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The Hans G Rosendorff Memorial Women's Swiss Pairs


By Marnie Leybourne

There were some wildly distributional hands at the Hans Rosendorff this year with a lot of high level decisions to make. I was playing with Leone Fuller and our first hand of the event seemed to set the tone of the weekend:

East Deals
Both Vul
♠ A Q 9 5
9 6 3
2
♣ A 10 6 4 2
♠ 10 2
A 10 4 2
4
♣ K Q J 9 7 5
N
WE
S
♠ J 8
K Q J 8 7 5
A J 6
♣ 8 3
♠ K 7 6 4 3

K Q 10 9 8 7 5 3
♣ —

How often do you pick up a hand with an eight/five distribution? The bidding at our table was fairly simple. East opened 1H, South bid 5D (intending to show spades if given another opportunity), West bid 5H and North doubled. South now felt obliged to pass and the contract went one off for +200 to N/S.

This was a popular result, replicated at five tables. Two pairs were in 5H undoubled making 10 tricks, one in 5Hx making only nine tricks and four in 4H, three making and one going one off. It is fairly extraordinary that South would let anyone play in 4H holding those eight diamonds!

At the remaining 7 tables, N/S played in 6Dx (-1), 5S (making 12 or 13 tricks), 5Sx (12 tricks) and 6Sx (making).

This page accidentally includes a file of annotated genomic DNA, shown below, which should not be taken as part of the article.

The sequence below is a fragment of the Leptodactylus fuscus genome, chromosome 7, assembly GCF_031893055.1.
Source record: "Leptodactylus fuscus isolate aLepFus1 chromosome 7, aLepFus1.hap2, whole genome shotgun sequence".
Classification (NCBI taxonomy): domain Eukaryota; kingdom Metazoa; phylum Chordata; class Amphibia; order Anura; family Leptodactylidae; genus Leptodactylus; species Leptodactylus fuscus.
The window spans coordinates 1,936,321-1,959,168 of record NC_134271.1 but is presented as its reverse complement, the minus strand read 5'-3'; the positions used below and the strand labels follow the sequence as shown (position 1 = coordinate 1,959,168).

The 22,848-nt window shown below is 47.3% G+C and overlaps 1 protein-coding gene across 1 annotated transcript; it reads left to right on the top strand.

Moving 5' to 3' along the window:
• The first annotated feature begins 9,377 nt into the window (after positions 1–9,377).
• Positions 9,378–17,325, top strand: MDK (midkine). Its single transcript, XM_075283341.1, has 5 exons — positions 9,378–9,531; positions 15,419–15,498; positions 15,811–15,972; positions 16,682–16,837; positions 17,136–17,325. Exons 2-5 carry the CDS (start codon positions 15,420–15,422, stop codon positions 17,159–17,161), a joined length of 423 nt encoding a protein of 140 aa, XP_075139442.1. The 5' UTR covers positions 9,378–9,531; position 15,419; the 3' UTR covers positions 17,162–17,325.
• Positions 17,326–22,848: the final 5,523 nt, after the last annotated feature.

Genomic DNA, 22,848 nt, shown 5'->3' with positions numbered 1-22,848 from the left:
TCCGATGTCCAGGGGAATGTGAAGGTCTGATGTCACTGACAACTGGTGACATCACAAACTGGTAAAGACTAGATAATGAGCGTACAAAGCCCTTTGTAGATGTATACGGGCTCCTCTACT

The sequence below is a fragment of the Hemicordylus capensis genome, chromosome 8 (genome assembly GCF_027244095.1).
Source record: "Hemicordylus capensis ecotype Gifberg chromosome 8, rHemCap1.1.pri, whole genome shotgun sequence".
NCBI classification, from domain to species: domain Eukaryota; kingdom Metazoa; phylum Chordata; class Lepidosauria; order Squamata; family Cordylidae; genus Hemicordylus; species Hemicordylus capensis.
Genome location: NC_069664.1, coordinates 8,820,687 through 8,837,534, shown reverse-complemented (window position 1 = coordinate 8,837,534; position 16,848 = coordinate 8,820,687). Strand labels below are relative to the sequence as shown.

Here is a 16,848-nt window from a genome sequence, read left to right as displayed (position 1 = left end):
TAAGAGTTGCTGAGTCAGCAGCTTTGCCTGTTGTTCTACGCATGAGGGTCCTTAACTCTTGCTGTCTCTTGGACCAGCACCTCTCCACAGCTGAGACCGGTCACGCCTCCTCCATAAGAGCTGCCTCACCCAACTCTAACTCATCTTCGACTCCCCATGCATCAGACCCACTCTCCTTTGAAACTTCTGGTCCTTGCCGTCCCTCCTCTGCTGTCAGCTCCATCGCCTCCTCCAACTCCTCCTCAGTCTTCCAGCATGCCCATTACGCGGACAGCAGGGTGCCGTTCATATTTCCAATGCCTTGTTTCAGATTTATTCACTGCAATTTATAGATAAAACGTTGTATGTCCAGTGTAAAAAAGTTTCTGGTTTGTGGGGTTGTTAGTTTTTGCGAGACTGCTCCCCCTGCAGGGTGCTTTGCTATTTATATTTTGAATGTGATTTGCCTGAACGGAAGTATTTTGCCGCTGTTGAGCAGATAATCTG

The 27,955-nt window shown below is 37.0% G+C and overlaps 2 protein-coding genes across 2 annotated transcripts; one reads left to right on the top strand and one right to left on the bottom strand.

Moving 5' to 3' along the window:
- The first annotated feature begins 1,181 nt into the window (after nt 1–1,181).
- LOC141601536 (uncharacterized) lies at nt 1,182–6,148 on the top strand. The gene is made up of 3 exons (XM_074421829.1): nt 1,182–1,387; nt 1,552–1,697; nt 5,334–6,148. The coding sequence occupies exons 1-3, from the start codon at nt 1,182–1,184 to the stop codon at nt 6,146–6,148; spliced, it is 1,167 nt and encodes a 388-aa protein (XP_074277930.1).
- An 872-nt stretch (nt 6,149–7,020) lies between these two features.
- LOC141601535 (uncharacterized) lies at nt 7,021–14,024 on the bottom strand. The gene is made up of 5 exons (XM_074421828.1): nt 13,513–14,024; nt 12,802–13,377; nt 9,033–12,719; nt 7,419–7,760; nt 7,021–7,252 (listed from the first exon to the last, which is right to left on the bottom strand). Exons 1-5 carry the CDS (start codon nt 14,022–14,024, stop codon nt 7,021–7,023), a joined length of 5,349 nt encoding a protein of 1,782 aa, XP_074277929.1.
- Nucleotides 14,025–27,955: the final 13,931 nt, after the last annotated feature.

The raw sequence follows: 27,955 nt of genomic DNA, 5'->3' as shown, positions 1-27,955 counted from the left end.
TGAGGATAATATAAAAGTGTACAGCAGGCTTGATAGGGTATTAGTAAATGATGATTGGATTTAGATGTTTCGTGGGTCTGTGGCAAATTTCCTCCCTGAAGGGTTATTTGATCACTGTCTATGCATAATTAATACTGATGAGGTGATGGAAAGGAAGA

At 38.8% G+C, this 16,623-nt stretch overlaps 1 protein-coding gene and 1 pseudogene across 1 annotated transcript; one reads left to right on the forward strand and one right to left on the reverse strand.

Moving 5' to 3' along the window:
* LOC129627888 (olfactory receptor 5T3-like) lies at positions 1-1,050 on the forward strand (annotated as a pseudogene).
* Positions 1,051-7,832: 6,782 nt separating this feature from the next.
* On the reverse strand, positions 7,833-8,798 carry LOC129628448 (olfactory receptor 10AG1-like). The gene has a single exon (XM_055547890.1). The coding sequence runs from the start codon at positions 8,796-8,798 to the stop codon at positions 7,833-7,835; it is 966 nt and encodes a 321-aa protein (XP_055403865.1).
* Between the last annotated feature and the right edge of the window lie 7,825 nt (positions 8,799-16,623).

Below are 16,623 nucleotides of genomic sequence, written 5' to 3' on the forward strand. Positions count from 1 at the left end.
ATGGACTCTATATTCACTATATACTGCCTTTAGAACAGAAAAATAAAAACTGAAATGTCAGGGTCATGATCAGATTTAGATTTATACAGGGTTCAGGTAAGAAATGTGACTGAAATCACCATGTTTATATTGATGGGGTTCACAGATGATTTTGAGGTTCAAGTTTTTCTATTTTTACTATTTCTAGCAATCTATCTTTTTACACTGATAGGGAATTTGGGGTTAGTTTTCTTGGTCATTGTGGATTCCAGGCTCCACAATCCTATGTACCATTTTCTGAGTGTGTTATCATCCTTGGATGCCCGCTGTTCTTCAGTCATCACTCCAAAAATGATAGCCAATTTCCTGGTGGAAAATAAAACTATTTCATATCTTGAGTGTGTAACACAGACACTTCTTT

Round two

One of the most interesting hands of the event came in round 2. We were the only pair to reach 6D and were the only pair in the women's field that made the 12 tricks that deep finesse says is there (Meredith Goodlet and Jennifer Andrews made 12 tricks in the restricted field). In fact, in the women's field of six pairs in 5D, only two made 11 tricks (the rest made 10). Two pairs were in 5Cx (off one or two). At the other tables, where all pairs made nine or 10 tricks, the contracts were 4H, 5H, 6Hx, 4S, and 5S. There was one pair in 3S and one in 3H. Again, how are people letting pairs buy the hands at such a low level? The hand is shown below (rotated for convenience):

East Deals
N-S Vul
♠ A
2
8 6 3 2
♣ A J 8 7 5 4 2
♠ K 9 8 5 4 3
A 9 8 6 4
7
♣ Q
N
WE
S
♠ Q 10 7
K Q 7 3
J 9
♣ K 10 6 3
♠ J 6 2
J 10 5
A K Q 10 5 4
♣ 9
WestNorthEastSouth
Pass2 ♣
3 ♣4 NTPass5
PassPass5 Pass
Pass6 ♣Dbl6
PassPassPass

2C (10-14, either single suited minor or both minors)
3C (both majors)
4NT pick a minor)
6C (pass or correct)

The heart Ace was led, followed by the club Queen at trick two. The club Ace won the trick and another club was played, ruffed with the Ace of diamonds. The diamond King and Queen were played, removing trumps. Now, there were two trumps left in dummy and the spade Ace, giving three entries to dummy so that two more rounds of clubs could be ruffed, setting the suit up.

Granted, the double of 5C alerted us to the potential adverse club distribution, however this is a contract that the whole field should be making, particularly as the lead was generally either the heart Ace or the club Queen.

Being a wimp

The next hand from round five had 16 different contracts/results in 20 tables. Only four results were replicated! There were three tables in 4 or 5H, three tables in 3 or 4S with the rest in diamond contracts. Eight were in 5D and two in each of 4D, 3D and 2D (sometimes played by North and sometimes by South). This appears to be very wimpish bidding on the part of some pairs.